So the researchers set up two experiments. In the first, they simply asked 71 European-American students and 59 South Korean students at an American university to write down the words that came to mind when they thought of Jesus. They found that Americans were much more chipper about Jesus than their South Korean counterparts. For example, about 3 percent of Americans mentioned pain or suffering on their list, compared with 15 percent of South Koreans.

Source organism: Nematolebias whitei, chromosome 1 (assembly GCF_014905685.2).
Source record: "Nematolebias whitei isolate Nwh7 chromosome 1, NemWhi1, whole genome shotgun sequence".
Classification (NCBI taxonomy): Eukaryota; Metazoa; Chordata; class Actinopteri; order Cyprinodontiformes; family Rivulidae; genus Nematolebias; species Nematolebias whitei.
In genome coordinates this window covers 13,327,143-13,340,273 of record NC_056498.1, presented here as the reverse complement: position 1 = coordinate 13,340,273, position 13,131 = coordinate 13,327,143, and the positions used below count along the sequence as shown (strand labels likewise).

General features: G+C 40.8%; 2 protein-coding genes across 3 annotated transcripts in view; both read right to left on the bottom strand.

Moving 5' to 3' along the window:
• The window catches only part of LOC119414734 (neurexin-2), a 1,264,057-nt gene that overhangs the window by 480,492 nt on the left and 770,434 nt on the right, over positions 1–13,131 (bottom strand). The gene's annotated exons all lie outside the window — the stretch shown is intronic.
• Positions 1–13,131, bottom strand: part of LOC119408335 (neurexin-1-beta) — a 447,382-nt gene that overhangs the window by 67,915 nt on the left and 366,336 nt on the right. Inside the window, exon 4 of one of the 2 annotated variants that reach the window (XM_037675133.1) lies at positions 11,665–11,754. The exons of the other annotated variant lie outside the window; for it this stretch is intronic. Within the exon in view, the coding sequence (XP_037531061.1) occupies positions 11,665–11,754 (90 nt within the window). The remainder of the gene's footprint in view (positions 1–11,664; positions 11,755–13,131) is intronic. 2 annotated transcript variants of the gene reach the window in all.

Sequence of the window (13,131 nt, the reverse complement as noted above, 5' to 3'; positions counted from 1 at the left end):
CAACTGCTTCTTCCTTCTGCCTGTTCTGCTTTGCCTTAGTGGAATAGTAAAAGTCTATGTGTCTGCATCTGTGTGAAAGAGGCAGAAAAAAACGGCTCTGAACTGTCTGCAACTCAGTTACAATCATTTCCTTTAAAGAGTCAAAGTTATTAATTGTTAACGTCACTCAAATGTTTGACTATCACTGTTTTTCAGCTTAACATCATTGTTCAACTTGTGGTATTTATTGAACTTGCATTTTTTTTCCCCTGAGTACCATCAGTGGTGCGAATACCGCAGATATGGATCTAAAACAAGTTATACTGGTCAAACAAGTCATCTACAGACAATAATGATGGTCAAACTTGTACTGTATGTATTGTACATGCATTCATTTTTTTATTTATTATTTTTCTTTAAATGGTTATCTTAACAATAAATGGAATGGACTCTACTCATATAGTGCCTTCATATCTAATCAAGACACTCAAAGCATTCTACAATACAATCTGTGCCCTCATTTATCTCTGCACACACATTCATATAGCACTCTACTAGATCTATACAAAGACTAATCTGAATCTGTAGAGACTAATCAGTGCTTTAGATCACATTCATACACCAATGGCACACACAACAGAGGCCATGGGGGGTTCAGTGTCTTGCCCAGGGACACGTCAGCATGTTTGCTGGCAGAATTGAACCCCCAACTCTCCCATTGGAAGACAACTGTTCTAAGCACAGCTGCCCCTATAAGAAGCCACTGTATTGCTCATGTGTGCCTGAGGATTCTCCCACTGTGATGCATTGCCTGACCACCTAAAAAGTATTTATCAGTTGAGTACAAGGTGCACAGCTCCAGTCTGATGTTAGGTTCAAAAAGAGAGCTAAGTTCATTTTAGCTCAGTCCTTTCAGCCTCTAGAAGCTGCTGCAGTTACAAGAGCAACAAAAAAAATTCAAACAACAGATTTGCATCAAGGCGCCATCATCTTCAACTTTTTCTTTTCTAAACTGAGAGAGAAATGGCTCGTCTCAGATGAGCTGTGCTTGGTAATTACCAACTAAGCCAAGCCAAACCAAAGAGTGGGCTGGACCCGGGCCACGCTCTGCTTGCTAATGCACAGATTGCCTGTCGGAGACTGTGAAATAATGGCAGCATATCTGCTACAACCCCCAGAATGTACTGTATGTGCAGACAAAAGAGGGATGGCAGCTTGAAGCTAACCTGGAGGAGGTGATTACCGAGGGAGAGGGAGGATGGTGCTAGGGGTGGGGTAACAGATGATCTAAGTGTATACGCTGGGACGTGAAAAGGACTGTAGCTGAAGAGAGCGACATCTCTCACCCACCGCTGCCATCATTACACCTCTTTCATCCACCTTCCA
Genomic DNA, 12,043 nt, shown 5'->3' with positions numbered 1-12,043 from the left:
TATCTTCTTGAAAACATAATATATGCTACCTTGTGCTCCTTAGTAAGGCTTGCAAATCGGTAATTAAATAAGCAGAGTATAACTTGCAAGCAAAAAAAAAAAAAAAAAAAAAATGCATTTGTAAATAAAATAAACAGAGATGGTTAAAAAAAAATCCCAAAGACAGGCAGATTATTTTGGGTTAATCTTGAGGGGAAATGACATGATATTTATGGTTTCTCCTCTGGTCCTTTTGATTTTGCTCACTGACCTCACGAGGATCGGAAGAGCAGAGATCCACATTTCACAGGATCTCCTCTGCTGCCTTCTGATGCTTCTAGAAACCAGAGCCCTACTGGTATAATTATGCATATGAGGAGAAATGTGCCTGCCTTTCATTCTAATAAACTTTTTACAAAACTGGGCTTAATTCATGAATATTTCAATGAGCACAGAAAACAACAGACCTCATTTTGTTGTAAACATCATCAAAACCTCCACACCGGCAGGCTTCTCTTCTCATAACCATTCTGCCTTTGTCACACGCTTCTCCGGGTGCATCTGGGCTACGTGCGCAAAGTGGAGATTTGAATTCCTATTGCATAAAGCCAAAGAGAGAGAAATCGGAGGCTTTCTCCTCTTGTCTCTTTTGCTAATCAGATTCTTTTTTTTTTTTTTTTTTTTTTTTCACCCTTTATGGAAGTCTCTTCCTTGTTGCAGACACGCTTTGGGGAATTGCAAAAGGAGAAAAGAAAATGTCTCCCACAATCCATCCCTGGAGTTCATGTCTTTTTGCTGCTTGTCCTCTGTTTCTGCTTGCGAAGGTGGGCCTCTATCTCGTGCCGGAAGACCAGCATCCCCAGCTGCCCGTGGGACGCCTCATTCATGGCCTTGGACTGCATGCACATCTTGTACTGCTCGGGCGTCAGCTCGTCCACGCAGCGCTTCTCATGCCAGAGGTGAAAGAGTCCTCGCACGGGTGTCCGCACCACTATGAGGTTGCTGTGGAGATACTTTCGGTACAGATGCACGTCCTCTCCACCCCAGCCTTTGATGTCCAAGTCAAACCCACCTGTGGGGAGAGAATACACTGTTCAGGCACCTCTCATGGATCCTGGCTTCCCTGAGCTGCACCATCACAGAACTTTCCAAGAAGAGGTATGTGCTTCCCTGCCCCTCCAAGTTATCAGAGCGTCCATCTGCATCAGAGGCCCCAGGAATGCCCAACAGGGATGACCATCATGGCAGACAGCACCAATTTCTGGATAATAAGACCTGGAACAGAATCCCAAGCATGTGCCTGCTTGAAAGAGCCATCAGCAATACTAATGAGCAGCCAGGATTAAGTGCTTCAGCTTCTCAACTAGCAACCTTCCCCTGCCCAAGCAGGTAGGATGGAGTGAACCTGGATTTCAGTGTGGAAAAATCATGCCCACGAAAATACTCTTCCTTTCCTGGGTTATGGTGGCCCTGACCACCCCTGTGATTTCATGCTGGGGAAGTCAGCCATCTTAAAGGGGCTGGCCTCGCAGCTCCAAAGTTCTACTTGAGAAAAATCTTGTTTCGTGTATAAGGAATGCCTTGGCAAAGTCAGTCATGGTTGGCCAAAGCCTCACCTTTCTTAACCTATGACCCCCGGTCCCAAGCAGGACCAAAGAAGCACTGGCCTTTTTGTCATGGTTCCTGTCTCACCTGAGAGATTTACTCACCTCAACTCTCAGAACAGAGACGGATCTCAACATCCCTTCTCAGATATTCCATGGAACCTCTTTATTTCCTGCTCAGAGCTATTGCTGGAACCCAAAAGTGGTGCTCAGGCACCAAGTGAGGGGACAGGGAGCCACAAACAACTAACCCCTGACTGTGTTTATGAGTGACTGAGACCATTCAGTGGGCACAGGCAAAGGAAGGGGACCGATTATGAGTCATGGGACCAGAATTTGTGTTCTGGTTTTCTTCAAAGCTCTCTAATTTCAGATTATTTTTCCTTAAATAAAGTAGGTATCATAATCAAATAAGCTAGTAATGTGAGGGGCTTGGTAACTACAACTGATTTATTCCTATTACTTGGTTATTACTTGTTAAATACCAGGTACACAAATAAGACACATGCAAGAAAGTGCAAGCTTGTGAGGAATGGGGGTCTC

In a second experiment, the researchers asked 83 South Korean students and 200 American students to fill out questionnaires that would get at major aspects of their personalities and happiness. They were then asked to fill out the same questionnaires for Jesus. Again, Americans viewed Jesus as happier, more agreeable, more extroverted, more open to experience, and more conscientious (a trait related to responsibility and carefulness) than did South Koreans. Americans also rated themselves higher than South Koreans on traits such as life satisfaction, agreeableness, extroversion and openness to experience.